Personal message from Shmuli Bing, Director, Yemin Orde Youth Village
What is it like to see our kids from the confines of a walled-in building?
If I was asked this question about two months ago, I would have thought it was a terrifying movie script. But today when I walked around the Village tears came to my eyes. To see so many youth return to the Village, to their homes, yet having to send them a hug from a distance, having to be careful, having fear combined with hope.
These youth are returning to a routine from a world full of chaos; that of financially stressed and crowded situations at home. They are returning to a more positive place, a place that will uplift them, give them access to distance learning, much needed emotional support and a lot of warmth.
True, it's not easy. These youth returned after a month of having their nights and days turned upside down. Suddenly, we have to wake them up each morning, reminding them to wear a mask. Even their informal educators are taking a risk, being in close proximity, but that is the core of our educational methodology, being with them all the way.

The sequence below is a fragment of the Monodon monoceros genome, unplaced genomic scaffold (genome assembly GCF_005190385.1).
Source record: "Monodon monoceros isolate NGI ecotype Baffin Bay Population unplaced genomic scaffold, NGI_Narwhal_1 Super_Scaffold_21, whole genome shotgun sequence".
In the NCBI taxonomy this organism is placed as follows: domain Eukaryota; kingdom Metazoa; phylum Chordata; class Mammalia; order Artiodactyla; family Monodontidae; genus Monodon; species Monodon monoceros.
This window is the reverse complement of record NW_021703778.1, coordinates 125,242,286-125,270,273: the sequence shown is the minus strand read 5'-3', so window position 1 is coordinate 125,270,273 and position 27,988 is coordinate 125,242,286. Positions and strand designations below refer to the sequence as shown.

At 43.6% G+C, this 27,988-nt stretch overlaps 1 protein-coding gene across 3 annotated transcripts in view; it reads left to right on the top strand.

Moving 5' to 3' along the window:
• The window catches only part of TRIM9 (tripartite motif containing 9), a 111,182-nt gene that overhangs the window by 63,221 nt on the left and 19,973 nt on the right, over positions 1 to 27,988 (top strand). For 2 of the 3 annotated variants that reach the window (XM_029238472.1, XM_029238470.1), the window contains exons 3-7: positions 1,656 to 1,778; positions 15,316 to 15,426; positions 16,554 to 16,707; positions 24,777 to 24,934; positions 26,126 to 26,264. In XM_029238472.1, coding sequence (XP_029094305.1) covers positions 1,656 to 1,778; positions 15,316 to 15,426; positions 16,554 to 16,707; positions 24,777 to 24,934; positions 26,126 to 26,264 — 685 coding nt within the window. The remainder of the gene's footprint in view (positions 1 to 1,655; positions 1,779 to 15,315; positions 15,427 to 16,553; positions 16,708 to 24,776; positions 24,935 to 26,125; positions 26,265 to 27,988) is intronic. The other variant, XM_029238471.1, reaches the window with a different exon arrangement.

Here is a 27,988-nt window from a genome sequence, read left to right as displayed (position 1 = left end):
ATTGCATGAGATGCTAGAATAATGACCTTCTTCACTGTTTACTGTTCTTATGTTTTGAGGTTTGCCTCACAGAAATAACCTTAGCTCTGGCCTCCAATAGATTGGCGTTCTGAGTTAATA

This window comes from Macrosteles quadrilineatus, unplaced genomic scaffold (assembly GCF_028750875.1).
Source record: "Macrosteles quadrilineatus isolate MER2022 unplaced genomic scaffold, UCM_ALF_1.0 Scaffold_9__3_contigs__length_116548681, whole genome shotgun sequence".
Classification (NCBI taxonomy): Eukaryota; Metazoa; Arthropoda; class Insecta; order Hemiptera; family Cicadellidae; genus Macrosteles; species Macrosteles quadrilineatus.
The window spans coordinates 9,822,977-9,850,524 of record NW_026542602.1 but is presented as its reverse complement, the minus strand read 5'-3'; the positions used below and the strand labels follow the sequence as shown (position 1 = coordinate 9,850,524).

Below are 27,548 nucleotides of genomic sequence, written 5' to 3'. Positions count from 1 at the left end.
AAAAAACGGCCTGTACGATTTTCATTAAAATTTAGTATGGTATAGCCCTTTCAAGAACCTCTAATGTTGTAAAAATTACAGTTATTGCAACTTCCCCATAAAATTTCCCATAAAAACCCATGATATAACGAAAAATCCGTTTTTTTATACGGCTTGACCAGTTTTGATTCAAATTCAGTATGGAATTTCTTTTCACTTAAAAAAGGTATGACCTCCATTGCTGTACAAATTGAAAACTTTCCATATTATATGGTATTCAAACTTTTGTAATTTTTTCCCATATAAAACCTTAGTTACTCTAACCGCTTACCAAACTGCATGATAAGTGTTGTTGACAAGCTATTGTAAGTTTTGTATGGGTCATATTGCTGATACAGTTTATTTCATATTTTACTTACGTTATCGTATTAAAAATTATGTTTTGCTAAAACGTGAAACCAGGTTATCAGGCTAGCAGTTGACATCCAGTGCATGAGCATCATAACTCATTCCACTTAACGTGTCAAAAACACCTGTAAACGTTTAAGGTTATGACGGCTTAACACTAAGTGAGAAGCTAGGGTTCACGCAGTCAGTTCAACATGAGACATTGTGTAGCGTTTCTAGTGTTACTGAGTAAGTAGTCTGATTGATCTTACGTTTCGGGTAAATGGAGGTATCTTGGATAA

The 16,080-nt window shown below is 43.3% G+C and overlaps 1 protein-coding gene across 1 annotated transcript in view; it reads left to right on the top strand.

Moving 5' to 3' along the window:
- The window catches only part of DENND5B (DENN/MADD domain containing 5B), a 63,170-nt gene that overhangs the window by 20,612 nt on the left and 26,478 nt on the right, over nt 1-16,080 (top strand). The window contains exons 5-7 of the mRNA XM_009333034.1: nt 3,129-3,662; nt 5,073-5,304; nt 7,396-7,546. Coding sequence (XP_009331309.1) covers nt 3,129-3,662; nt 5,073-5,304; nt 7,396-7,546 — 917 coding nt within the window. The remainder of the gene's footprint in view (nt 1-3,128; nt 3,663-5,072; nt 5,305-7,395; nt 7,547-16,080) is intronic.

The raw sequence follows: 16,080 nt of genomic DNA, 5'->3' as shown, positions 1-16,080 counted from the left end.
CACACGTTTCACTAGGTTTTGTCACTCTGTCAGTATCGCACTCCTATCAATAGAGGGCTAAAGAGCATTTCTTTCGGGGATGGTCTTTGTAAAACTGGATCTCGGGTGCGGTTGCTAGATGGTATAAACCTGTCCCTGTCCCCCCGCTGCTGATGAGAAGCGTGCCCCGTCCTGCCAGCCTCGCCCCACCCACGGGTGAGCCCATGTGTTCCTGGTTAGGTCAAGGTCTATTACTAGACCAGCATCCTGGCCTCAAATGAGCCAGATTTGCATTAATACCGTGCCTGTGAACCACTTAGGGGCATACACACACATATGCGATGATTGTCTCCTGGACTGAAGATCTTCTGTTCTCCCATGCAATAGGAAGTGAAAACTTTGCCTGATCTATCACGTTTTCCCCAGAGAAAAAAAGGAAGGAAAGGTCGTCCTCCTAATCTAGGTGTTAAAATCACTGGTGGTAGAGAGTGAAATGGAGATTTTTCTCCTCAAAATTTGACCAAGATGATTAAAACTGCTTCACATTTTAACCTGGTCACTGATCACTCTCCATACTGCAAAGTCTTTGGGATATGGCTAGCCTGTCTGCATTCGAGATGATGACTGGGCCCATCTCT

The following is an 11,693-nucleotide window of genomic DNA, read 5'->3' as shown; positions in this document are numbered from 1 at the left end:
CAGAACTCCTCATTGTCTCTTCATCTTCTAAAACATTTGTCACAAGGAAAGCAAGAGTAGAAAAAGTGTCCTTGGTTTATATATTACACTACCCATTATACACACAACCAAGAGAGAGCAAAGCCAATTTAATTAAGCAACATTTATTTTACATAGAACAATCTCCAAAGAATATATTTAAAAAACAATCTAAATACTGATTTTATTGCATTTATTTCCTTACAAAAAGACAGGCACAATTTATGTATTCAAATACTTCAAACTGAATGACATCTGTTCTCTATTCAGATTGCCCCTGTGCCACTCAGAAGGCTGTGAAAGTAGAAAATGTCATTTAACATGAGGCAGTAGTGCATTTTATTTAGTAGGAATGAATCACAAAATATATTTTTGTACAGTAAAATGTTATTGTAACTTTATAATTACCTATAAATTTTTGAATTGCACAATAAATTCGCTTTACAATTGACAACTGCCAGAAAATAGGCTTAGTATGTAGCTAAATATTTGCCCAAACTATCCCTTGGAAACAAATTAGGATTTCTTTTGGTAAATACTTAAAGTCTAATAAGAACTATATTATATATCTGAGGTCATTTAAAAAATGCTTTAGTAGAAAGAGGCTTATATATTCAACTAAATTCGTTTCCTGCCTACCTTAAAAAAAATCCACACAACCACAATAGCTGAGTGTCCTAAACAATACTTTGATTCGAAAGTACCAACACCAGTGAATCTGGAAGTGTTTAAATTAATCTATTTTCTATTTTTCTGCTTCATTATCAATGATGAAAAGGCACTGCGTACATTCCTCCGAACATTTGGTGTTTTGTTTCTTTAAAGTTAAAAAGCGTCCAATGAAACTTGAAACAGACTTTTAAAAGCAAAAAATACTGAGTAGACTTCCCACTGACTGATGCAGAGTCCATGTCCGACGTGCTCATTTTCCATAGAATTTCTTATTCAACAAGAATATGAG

Being together when it is hard, to give hope when it begins to become dark. So picturing our youth right outside that building is now an exciting picture because it means we can give a hug and a smile, even if from two meters away.
And that is better than not being together at all.
Sixty of our youth returned today. They will have to be in group isolation for two weeks according to the guidelines. But suddenly you hear sounds of laughter, arguments and conversations, as well as complaints, but you hear voices of life.
The logistics are not easy. Three meals a day must be delivered to seven different locations. To manage tasks and make sure that the staff don't mix and make sure that all procedures are followed, but there is action here in the Village and it's exciting.